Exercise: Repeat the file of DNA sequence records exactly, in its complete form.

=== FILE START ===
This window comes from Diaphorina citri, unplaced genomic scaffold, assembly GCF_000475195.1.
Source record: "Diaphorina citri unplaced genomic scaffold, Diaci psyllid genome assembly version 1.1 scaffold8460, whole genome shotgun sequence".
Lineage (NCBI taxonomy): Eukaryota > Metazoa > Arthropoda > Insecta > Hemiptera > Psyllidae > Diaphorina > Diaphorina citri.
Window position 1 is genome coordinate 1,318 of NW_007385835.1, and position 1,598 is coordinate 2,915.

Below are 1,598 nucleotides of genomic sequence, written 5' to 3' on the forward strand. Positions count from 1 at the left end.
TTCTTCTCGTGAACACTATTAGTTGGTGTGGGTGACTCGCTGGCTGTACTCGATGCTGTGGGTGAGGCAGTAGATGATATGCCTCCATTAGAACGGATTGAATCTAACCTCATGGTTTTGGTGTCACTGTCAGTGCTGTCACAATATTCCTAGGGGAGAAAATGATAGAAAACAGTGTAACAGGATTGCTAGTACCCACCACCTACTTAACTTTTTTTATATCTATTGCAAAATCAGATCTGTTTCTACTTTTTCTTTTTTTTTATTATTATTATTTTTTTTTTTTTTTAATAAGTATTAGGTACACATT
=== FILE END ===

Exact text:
This window comes from Diaphorina citri, unplaced genomic scaffold, assembly GCF_000475195.1.
Source record: "Diaphorina citri unplaced genomic scaffold, Diaci psyllid genome assembly version 1.1 scaffold8460, whole genome shotgun sequence".
Lineage (NCBI taxonomy): Eukaryota > Metazoa > Arthropoda > Insecta > Hemiptera > Psyllidae > Diaphorina > Diaphorina citri.
Window position 1 is genome coordinate 1,318 of NW_007385835.1, and position 1,598 is coordinate 2,915.

Below are 1,598 nucleotides of genomic sequence, written 5' to 3' on the forward strand. Positions count from 1 at the left end.
TTCTTCTCGTGAACACTATTAGTTGGTGTGGGTGACTCGCTGGCTGTACTCGATGCTGTGGGTGAGGCAGTAGATGATATGCCTCCATTAGAACGGATTGAATCTAACCTCATGGTTTTGGTGTCACTGTCAGTGCTGTCACAATATTCCTAGGGGAGAAAATGATAGAAAACAGTGTAACAGGATTGCTAGTACCCACCACCTACTTAACTTTTTTTATATCTATTGCAAAATCAGATCTGTTTCTACTTTTTCTTTTTTTTTATTATTATTATTTTTTTTTTTTTTTAATAAGTATTAGGTACACATT